What Tom says about tourism is true. Many of the cities on the coast cater mostly to tourists, especially as the fishing industry declines. Interestingly (and I don't want to offend anyone here), I found the biggest hub of tourism to be Santiago de Compostela! Tourist shops all around the cathedral and a little tourist train that drives people right up to the cathedral steps. It was very different from what I expected. When I say different I don't mean that in a bad way, but a prime example is the pilgrim's office. When I went in to get my Compostela I found an office full of young women filling out Compostelas while listening to loud American pop music which I was rather amused by. In my head I think I had pictured some old man or woman sitting behind an old wooden desk carefully examining all of your stamps on your credential before finally issuing a Compostela. See? Expectations right out the window :) I think the surprises are the best part of the camino!

I started the Norte on March 24th and was pleasantly surprised at the number of pilgrims leaving from Irun the same day as me. As it turned out, the high number of pilgrims was due to the fact that it was Semana Santa and several Spanish people had the entire week off and many walk the Camino during that week. On the Camino del Norte there are no races for beds in albergues. Perhaps if you were going during the height of peregrino season you might have to plan for some alternate lodging in the really small albergues (like Cadavedo), but I never once had a problem getting a bed and never once had to stay in an albergue alone. Prior to my departure I had visions of myself walking alone along a lonely coastline and spending nights all by myself in empty albergues. Fortunately this was not the case at all. I met many, many wonderful people (including Tom :D ). Part of what I really enjoyed about this route is that you can (if you want) walk all day by yourself and still spend the evenings with other pilgrims. I really enjoy walking with others but I also enjoy heading off at my own pace and stopping whenever and wherever I like.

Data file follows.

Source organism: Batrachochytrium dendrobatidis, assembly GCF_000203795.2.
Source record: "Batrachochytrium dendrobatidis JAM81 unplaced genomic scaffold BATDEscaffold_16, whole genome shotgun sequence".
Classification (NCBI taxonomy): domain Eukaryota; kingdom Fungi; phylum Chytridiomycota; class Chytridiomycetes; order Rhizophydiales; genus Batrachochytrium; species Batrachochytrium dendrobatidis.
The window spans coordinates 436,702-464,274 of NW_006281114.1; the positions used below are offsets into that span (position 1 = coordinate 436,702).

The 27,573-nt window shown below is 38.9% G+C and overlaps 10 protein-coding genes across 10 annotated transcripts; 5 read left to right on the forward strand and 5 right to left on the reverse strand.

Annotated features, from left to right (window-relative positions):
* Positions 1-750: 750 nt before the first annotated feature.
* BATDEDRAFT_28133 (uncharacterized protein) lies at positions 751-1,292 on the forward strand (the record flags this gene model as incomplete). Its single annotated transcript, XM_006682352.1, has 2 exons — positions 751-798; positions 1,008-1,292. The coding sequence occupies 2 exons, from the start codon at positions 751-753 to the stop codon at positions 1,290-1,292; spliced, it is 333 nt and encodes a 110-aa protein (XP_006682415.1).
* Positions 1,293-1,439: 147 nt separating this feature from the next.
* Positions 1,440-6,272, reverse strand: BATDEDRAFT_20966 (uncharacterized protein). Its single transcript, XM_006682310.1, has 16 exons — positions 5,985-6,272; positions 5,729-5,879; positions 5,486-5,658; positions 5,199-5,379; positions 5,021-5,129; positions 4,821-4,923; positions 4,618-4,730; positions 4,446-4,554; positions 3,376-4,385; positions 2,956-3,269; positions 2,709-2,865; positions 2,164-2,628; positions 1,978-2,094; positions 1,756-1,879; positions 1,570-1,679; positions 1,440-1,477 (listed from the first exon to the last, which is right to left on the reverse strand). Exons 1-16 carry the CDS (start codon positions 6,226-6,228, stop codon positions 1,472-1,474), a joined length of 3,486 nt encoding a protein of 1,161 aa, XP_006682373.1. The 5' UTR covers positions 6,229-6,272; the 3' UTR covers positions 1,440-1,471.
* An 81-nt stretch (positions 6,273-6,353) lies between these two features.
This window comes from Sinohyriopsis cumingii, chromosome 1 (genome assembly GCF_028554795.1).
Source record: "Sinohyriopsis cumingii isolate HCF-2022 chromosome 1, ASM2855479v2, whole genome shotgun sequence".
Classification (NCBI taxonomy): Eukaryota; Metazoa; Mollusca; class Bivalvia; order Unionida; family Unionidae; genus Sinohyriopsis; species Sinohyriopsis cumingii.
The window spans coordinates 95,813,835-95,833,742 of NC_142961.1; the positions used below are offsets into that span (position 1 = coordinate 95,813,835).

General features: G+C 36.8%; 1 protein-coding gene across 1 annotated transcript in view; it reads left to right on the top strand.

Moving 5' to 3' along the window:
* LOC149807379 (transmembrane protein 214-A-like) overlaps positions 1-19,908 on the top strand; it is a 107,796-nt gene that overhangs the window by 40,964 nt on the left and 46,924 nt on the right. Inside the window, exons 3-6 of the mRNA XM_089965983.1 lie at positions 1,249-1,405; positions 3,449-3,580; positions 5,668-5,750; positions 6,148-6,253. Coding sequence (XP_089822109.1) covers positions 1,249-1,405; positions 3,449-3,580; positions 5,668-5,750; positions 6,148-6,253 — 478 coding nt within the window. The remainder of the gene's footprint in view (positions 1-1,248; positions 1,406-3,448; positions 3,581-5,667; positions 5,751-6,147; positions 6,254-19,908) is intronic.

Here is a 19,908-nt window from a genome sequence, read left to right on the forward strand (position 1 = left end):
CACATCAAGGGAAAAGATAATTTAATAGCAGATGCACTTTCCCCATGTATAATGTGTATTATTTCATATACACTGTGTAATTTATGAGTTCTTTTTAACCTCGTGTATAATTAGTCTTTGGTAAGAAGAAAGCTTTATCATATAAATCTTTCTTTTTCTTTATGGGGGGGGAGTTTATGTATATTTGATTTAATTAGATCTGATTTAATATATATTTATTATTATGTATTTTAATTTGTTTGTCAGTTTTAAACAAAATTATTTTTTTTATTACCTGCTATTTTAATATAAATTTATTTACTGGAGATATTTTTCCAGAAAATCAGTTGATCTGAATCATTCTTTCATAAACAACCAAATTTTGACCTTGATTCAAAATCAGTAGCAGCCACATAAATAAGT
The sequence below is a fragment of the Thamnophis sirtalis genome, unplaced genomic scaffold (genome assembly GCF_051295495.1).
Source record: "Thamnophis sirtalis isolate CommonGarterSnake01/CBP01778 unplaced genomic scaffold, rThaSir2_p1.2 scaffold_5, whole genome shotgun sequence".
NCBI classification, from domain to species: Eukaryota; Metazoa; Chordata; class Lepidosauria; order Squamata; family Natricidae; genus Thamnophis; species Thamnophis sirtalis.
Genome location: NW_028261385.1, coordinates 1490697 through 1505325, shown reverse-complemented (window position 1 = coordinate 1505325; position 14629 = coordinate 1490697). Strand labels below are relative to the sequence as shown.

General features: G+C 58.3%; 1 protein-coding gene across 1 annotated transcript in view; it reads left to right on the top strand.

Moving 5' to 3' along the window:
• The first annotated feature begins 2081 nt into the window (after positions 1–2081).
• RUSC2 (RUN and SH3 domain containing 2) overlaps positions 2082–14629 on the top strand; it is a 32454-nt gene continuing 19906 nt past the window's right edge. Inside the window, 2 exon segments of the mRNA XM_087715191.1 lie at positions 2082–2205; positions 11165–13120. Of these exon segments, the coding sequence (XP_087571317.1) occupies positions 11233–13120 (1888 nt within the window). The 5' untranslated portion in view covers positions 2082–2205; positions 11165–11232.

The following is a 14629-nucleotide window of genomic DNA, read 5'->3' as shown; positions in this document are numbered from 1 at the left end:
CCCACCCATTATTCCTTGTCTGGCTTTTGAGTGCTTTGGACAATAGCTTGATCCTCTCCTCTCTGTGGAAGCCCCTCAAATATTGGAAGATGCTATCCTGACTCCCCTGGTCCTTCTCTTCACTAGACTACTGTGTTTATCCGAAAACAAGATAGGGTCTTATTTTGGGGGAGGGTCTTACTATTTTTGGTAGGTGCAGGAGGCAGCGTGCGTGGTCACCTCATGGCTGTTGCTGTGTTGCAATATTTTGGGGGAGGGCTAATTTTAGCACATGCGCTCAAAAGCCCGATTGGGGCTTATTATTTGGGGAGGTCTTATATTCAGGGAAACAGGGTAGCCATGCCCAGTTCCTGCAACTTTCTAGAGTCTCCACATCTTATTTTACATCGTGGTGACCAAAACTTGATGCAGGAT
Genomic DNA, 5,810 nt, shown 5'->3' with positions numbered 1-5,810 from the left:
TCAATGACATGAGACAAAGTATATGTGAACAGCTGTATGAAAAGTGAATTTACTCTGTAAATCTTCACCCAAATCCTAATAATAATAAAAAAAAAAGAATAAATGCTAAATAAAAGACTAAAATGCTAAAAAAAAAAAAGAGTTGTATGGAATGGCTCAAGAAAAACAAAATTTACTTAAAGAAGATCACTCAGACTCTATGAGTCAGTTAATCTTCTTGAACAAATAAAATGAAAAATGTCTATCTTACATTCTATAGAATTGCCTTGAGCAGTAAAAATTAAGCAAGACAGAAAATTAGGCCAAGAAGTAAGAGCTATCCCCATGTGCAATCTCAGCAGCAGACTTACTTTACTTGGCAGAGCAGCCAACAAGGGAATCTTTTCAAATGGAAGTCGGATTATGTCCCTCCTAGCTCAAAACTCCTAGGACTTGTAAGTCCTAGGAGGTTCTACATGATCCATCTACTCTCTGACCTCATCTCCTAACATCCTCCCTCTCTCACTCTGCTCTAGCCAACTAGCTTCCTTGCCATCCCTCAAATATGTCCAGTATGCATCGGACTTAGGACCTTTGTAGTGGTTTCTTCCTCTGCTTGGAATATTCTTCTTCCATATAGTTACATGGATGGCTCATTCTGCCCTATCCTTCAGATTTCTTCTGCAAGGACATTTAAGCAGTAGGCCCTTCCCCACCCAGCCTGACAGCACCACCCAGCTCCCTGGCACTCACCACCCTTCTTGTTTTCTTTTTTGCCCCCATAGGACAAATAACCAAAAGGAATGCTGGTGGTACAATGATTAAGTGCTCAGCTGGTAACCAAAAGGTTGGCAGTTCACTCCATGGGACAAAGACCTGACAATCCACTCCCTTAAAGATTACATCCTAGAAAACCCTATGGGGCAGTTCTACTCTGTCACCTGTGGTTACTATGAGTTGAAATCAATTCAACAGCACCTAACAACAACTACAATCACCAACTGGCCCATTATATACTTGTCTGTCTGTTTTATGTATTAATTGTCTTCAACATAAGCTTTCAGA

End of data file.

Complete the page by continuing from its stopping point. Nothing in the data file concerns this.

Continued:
For me, the Camino del Norte was incredible. I originally heard about the Camino Frances and thought I would do that route. However when I started researching the Camino Frances I learned about the Camino del Norte, and once I heard it followed the coast, my mind was made up! I would urge anyone and everyone to experience this route. It certainly has its own magic, and honestly, each and every day of my camino was incredible. Some days I was just walking along with a big creepy grin plastered across my face. I have posted some of my pictures on my Flickr page which you can find here: